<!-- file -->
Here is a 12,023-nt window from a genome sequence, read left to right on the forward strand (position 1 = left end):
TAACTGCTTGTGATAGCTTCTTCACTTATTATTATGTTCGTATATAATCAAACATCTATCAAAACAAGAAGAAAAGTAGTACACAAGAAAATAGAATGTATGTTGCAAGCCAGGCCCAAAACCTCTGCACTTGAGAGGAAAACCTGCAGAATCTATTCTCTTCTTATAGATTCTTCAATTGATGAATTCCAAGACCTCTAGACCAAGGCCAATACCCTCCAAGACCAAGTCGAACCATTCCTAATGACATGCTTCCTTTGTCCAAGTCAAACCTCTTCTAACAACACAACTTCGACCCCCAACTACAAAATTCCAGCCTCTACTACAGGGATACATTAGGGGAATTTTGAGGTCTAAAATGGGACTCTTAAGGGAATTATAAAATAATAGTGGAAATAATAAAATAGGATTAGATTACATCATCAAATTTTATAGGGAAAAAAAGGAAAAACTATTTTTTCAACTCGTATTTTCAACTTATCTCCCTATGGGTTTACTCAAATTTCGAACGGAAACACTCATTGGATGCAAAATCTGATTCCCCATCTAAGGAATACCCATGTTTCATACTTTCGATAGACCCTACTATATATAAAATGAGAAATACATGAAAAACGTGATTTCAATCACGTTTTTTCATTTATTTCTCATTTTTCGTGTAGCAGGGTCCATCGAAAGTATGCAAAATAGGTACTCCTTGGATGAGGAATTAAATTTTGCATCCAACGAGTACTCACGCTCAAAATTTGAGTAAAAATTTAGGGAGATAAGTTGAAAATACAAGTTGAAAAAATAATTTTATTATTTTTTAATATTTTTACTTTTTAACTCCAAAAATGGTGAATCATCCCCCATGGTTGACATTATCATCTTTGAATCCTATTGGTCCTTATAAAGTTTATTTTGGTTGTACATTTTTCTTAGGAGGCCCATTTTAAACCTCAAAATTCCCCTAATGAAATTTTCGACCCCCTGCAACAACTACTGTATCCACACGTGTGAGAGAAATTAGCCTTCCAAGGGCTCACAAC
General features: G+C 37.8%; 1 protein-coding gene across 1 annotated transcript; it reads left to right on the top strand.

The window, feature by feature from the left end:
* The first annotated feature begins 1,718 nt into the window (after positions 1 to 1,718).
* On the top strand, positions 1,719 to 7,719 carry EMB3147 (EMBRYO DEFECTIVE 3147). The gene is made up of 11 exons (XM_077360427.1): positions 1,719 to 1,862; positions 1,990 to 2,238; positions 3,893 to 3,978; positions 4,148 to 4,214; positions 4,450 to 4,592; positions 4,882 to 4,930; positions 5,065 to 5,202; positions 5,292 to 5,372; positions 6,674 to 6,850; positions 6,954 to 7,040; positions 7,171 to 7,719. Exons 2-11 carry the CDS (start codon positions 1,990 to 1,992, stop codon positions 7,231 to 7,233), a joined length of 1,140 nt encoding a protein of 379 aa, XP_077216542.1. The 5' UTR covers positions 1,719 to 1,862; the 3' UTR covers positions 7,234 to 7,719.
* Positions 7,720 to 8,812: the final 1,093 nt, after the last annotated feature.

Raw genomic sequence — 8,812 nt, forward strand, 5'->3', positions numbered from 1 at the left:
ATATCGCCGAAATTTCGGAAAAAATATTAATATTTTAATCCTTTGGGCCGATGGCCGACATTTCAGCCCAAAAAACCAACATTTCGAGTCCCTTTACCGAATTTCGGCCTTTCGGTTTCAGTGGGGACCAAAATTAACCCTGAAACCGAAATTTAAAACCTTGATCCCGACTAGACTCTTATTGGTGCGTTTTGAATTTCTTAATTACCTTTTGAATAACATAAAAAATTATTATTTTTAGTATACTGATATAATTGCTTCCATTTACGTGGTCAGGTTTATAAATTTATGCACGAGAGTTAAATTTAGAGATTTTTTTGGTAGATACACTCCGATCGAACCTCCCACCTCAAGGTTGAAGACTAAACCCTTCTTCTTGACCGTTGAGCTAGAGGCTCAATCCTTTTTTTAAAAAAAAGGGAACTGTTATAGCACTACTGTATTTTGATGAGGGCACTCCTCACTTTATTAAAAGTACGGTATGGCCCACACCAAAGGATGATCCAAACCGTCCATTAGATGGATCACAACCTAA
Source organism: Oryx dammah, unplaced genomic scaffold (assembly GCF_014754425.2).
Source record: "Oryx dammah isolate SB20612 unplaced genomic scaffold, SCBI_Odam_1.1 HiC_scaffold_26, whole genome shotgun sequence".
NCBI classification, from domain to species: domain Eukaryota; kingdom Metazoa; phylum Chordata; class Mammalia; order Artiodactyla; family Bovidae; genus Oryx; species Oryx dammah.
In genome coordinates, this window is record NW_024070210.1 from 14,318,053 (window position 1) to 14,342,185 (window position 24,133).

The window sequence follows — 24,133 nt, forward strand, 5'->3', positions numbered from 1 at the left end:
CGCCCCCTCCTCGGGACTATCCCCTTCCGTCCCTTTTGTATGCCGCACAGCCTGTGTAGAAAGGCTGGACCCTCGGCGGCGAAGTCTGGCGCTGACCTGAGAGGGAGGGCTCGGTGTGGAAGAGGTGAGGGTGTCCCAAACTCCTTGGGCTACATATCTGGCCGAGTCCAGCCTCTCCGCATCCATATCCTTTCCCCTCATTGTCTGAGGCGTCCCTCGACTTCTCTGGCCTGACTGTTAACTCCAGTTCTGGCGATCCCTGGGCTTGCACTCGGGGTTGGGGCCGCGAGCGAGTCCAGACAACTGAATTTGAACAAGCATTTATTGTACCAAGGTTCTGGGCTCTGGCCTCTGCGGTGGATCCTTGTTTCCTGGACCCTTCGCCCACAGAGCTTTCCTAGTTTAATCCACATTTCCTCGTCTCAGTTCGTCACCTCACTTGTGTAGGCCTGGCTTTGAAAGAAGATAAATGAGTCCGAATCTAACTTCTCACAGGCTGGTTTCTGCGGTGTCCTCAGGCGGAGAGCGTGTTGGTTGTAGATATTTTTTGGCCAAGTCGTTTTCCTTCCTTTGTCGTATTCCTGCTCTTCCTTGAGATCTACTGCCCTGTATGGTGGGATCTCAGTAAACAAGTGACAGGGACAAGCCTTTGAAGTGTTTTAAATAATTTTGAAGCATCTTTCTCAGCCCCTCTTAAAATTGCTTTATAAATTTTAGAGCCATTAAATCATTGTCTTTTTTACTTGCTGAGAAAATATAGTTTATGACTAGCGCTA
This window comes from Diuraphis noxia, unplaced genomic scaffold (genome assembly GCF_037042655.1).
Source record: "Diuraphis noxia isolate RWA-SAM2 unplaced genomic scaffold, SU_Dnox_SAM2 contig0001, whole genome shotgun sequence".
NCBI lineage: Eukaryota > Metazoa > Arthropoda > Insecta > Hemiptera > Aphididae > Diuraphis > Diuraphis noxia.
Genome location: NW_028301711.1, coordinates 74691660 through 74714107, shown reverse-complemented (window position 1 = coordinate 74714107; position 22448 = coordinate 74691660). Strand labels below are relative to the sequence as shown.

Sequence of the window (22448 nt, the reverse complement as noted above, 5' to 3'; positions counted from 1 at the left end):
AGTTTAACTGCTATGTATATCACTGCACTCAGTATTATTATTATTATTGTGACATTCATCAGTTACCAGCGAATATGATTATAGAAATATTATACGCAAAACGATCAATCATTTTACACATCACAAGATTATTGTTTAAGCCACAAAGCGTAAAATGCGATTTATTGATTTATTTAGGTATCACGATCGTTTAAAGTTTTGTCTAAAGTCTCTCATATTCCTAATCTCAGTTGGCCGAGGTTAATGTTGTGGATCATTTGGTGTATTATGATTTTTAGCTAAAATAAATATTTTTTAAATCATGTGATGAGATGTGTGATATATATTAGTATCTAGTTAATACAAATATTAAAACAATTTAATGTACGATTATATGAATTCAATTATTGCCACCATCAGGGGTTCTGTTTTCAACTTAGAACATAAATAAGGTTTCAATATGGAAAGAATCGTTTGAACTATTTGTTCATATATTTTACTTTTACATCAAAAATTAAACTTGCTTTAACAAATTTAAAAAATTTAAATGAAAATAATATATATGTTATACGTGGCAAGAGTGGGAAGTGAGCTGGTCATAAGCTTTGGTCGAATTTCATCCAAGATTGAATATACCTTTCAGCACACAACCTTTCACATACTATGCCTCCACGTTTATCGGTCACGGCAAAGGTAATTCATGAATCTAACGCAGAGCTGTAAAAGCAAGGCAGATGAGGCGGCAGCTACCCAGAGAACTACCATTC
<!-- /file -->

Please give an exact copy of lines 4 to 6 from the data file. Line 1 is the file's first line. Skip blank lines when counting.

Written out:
The window, feature by feature from the left end:
* The first annotated feature begins 1,718 nt into the window (after positions 1 to 1,718).
* On the top strand, positions 1,719 to 7,719 carry EMB3147 (EMBRYO DEFECTIVE 3147). The gene is made up of 11 exons (XM_077360427.1): positions 1,719 to 1,862; positions 1,990 to 2,238; positions 3,893 to 3,978; positions 4,148 to 4,214; positions 4,450 to 4,592; positions 4,882 to 4,930; positions 5,065 to 5,202; positions 5,292 to 5,372; positions 6,674 to 6,850; positions 6,954 to 7,040; positions 7,171 to 7,719. Exons 2-11 carry the CDS (start codon positions 1,990 to 1,992, stop codon positions 7,231 to 7,233), a joined length of 1,140 nt encoding a protein of 379 aa, XP_077216542.1. The 5' UTR covers positions 1,719 to 1,862; the 3' UTR covers positions 7,234 to 7,719.